This section provides an overview of the methodology used in this report. Part one describes the qualitative interviews undertaken with pathway representatives and part two details the rapid evidence review process.
Part 1: Qualitative Interviews
Qualitative interviews with staff working on key VC pathways were undertaken in to order to better understand the nature and development of Virtual Capacity pathways in Scotland. The pathways are: Connect Me (which includes covid remote health monitoring which is focused on in this report), Hospital at Home, Heart Failure, OPAT, and Respiratory.
Two key research questions were developed to guide the interviews and are as follows:
1. How have the five VC pathways developed in Scotland?
2. What are the barriers to implementing VC in Scotland?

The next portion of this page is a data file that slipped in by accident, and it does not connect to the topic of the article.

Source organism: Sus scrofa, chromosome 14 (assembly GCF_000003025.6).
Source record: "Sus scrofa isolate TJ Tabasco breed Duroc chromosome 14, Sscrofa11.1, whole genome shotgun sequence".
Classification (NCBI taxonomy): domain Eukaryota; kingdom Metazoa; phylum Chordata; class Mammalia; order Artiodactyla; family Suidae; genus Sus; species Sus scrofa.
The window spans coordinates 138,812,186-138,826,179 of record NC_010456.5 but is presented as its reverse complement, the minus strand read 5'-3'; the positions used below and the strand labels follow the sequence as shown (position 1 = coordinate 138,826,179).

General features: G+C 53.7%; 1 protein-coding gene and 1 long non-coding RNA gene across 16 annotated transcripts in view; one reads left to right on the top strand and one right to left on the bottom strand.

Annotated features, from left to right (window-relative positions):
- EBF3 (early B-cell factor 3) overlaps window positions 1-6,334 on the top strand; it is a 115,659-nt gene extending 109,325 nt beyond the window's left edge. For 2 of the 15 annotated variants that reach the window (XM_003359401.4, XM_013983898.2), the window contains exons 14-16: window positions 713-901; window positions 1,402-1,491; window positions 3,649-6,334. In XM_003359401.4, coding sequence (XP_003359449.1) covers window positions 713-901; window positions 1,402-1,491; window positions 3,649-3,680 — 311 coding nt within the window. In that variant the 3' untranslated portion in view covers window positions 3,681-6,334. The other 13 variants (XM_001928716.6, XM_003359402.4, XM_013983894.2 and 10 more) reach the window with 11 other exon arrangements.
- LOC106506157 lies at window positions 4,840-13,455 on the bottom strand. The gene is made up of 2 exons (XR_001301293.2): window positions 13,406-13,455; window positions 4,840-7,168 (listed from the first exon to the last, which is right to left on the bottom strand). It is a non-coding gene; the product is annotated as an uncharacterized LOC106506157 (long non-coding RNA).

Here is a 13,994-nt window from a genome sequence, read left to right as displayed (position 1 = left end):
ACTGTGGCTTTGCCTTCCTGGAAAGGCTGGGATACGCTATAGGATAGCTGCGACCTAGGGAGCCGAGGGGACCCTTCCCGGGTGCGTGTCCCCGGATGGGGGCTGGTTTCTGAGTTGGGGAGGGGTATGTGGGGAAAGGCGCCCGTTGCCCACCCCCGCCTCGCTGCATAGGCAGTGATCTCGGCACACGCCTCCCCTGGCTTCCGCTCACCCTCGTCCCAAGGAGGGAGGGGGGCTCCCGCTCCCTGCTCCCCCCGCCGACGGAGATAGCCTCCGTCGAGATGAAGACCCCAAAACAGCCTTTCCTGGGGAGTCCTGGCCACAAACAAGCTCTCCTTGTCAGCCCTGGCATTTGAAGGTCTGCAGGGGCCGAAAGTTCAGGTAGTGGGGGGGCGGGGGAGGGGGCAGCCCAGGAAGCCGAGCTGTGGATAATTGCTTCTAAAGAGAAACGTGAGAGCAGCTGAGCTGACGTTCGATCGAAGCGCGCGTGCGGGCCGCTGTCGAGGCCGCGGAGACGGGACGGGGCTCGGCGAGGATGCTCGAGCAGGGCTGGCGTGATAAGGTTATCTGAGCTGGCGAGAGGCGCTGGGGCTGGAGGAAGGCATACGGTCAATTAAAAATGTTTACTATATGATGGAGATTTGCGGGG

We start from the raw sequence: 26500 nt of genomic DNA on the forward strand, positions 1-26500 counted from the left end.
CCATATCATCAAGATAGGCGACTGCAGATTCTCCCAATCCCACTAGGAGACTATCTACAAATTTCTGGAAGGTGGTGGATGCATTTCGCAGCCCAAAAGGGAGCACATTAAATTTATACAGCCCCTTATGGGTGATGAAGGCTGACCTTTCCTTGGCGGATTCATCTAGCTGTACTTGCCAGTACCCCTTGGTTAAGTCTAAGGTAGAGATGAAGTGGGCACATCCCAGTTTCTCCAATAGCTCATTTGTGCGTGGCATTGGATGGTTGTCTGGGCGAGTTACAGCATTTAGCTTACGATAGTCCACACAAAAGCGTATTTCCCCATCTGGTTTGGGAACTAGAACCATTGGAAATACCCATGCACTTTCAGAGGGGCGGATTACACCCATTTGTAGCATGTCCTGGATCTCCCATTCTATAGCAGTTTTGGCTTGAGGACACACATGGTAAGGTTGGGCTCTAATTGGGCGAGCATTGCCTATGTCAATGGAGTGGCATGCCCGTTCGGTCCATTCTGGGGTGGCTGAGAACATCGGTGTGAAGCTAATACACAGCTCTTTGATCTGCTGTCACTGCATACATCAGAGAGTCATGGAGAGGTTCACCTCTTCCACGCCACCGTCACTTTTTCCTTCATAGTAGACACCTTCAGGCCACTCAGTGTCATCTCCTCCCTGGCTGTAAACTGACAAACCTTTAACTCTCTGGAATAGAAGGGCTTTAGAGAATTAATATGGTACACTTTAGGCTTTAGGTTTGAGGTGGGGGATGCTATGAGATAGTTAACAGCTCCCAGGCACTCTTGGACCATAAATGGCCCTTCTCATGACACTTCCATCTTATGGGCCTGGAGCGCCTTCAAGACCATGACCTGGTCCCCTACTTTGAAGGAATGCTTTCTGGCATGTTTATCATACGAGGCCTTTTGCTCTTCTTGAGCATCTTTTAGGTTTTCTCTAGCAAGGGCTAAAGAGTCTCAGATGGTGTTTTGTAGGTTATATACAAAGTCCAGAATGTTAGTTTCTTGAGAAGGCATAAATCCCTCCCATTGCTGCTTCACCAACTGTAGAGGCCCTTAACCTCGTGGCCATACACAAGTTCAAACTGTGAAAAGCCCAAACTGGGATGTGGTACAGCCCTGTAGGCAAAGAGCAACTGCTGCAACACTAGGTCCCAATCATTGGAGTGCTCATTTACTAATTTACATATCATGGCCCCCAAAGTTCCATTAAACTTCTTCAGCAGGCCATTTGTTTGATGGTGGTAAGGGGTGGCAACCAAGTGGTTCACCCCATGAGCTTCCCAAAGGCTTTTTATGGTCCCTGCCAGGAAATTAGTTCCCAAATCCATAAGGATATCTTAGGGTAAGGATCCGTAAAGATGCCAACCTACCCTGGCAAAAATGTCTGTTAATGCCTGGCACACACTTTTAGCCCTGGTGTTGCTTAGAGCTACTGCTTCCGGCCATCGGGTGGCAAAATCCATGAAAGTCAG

Semi-structured interviews were conducted with six representatives from the five pathways in March and April 2023. The participants who engaged in the interviews had detailed knowledge at a strategic level, as well as understanding of implementation within the respective pathways. Participants were also asked to review the content of the findings and provided additional information following the interviews via email. It should be noted that the interviews were not designed to be representative, but instead to provide an in depth understanding of the pathways from key experts in the area. Members of the Hospital at Home expert working group also provided feedback.
The Scottish Government social researcher ethics checklist and the Health Research Authority (HRA) decision tool were completed. This piece of work constitutes evaluation and therefore National Research Ethics Service (NRES) ethical approval was not required.
The interviews were conducted via Microsoft Teams and participants provided consent to these being recorded. The questions focused on the nature and development of the pathways to generate understanding of the Virtual Capacity landscape in Scotland. Questions also focused on barriers to implementation to elucidate what practical issues have impacted delivery.